Over the years Northern Ireland has been famous for a number of reasons. Once described as the last bastion of Protestantism in western Europe, it was for many years known for its adherence to the historic Protestant evangelical faith, with churches on every corner and a gospel heritage unequalled in most parts of the west world. As the birthplace of the Titanic and the home of Van Morrison, Joey Dunlop and George Best, their achievements have caused its name to echo round the world. Sadly it has also been synonymous with terrorism as a result of the violence laden years of 'the troubles'. In recent years however it has obtained another association, that of the hit HBO television series Game of Thrones. Due to Northern Ireland providing a number of filming locations it has become widely associated with the program, and is now a popular tourist destination for its fans. Although the series is undoubtedly a profitable marketing tool for Northern Ireland's tourism industry it must surely be the case that the association which Northern Ireland now has with Game of Thrones should not be a matter of pride, but rather one of shame. In Jeremiah 3:2 the Lord rebuked the people for their sinfulness saying that 'thou hast polluted the land with thy whoredoms and with thy wickedness'. Rather than being something to celebrate, Northern Ireland's link with Game of Thrones is a pollution on our land, and a cause for great sadness.
To oppose anything popular on the grounds of biblical morality will quickly attract the scorn of the world, comparisons will be made with Mary Whitehouse's attempts to clean up television during the 70s and 80s, and the inevitable accusations of puritanical censorship will follow. Yet the case of Game of Thrones is surely so clear that no believer can have cause to celebrate their country's association with it, or to in any way personally endorse it. Rather it must be our lament that for a country once steeped in the gospel, this is now Northern Ireland's most significant claim to fame.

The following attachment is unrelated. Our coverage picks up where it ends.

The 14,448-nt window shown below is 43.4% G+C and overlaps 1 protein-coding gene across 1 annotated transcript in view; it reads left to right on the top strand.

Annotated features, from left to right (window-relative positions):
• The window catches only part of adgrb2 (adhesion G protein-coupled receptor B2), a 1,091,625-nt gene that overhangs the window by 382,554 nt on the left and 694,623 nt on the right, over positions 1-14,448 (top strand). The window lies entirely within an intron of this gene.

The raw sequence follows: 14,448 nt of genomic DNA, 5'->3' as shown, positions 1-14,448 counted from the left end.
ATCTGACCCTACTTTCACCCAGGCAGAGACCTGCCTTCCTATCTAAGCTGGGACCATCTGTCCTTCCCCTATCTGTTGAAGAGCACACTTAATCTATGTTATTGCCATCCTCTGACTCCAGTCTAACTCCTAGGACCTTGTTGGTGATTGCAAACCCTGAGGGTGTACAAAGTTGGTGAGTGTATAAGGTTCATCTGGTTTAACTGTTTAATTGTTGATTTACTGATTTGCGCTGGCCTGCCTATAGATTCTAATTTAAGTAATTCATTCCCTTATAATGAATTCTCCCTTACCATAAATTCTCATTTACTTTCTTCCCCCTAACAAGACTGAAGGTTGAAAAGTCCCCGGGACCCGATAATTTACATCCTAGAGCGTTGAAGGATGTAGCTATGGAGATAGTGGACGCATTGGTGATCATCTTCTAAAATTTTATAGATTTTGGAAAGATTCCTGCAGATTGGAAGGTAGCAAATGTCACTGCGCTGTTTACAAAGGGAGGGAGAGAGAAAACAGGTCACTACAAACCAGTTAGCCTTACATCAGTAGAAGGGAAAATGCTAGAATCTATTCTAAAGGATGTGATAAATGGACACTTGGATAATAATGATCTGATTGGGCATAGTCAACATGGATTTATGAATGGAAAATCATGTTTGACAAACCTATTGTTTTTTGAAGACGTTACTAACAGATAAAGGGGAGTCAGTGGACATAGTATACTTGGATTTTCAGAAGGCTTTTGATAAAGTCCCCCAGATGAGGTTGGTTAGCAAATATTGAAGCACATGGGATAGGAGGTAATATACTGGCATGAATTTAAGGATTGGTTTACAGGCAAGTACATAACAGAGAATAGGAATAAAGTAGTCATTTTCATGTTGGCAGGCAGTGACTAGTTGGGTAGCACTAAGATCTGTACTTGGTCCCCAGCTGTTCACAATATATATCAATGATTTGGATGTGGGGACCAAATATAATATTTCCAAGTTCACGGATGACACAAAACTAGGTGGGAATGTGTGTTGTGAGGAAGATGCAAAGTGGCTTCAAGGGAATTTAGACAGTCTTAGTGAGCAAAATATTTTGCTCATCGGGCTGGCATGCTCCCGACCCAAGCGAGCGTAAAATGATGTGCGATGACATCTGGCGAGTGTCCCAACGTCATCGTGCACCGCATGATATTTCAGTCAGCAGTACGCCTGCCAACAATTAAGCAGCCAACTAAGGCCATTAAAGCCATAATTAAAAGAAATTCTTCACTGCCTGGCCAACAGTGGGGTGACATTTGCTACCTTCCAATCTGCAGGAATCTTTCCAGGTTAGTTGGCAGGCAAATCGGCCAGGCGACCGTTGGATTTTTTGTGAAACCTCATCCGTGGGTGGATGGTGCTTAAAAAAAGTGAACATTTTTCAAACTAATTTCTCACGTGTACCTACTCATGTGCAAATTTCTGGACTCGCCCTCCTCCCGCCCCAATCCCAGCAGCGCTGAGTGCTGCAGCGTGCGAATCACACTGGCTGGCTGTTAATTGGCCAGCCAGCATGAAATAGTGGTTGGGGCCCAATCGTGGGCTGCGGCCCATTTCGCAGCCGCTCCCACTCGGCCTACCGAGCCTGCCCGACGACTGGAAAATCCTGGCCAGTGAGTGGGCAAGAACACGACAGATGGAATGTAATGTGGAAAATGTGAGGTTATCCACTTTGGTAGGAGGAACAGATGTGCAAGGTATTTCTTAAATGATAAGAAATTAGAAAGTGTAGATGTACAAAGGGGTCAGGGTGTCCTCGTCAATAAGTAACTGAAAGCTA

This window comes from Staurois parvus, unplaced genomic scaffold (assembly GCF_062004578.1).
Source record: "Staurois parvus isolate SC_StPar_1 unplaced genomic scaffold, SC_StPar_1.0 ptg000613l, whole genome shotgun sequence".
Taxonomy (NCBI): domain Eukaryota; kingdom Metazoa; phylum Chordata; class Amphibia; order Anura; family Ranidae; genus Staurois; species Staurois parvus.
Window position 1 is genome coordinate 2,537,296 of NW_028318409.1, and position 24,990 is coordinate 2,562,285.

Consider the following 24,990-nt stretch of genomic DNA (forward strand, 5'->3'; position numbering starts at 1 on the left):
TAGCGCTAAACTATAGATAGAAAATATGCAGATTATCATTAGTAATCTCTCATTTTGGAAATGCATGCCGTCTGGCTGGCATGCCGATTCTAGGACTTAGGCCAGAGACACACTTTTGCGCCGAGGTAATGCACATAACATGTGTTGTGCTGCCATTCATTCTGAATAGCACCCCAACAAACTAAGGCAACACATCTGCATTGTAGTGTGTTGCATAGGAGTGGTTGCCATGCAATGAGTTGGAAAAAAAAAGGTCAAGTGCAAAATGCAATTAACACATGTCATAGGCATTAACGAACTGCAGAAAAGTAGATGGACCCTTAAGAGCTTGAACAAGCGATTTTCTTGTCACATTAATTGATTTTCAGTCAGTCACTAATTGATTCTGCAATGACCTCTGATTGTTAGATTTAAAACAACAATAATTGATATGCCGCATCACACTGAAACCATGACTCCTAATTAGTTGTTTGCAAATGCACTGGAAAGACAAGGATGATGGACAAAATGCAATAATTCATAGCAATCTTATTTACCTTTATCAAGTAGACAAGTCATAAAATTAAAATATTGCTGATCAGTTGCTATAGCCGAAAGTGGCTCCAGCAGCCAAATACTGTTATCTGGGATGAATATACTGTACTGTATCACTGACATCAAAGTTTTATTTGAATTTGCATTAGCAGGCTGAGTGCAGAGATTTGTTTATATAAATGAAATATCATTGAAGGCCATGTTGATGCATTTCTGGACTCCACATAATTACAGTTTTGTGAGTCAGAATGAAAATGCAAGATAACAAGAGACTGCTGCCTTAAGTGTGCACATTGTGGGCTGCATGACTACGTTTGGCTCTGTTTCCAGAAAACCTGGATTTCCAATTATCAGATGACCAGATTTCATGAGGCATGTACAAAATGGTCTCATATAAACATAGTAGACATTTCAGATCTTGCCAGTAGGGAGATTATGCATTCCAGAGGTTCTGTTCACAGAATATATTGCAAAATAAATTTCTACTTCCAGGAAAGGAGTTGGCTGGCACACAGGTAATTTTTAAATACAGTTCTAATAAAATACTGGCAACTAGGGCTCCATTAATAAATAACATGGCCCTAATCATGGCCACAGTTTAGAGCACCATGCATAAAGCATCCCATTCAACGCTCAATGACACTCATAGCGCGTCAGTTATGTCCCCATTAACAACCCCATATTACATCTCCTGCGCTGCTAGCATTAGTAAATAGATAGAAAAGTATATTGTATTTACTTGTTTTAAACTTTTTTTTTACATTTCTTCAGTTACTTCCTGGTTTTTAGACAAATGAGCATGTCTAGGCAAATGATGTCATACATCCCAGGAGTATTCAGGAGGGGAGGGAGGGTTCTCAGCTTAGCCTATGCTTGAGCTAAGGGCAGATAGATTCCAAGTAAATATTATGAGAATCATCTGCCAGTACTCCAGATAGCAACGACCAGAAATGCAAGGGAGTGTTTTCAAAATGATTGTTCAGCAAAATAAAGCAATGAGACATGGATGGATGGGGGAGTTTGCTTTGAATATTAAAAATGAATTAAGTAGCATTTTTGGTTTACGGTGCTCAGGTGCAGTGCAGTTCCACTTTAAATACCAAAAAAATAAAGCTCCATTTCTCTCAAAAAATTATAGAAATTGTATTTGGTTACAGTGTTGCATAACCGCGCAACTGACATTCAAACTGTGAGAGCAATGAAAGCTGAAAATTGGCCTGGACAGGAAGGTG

The argument will be made by some that it is not possible to reject a programme without having watched it, yet the content of Game of Thrones is not in dispute. Even secular media have commented negatively on its gratuitous use of sex and violence, which has included frequent scenes of rape and incest. A columnist for the New York Times reported that that 'rape has become so pervasive in the drama that it is almost background noise: a routine and unshocking occurrence'. However the argument around ignorance of the show's content is negated by a simple examination of the 'Parents Guide' section on IMDB (Internet Movie Database), which quickly confirms that the show is undeniably replete with explicit scenes of nudity, sex and violence. References to perversions such as bestiality, prostitution and incest are also common, with incestuous relationships a central theme throughout the show's eight seasons.
In Philippians 4 the apostle Paul instructs the believers that 'whatsoever things are true, whatsoever things are honest, whatsoever things are just, whatsoever things are lovely, whatsoever things are of good report, if there be any virtue, and if there be any praise, think on these things'. The psalmist David also said 'I will set no wicked thing before mine eyes'. Can we read these verses and see Game of Thrones as being pure and of good report? Is it not the case the multitudes in our country who watch it are most surely setting a wicked things before their eyes? If Game of Thrones is unacceptable viewing then the question must be asked as to what would constitute a program being unacceptable for a Christian to watch. An actor in the series has himself likened the frequent sexual scenes to 'German porn from the 1970s'. What cause then is there for anyone to celebrate Northern Ireland's association with it. It is but one sign of the moral downgrade in society that such content is no longer frowned upon, but rather celebrated.
What can a Christian learn from Game of Thrones? That man is totally depraved, and inclined towards the most vile of sins ... but you don't need to watch the programme to know that.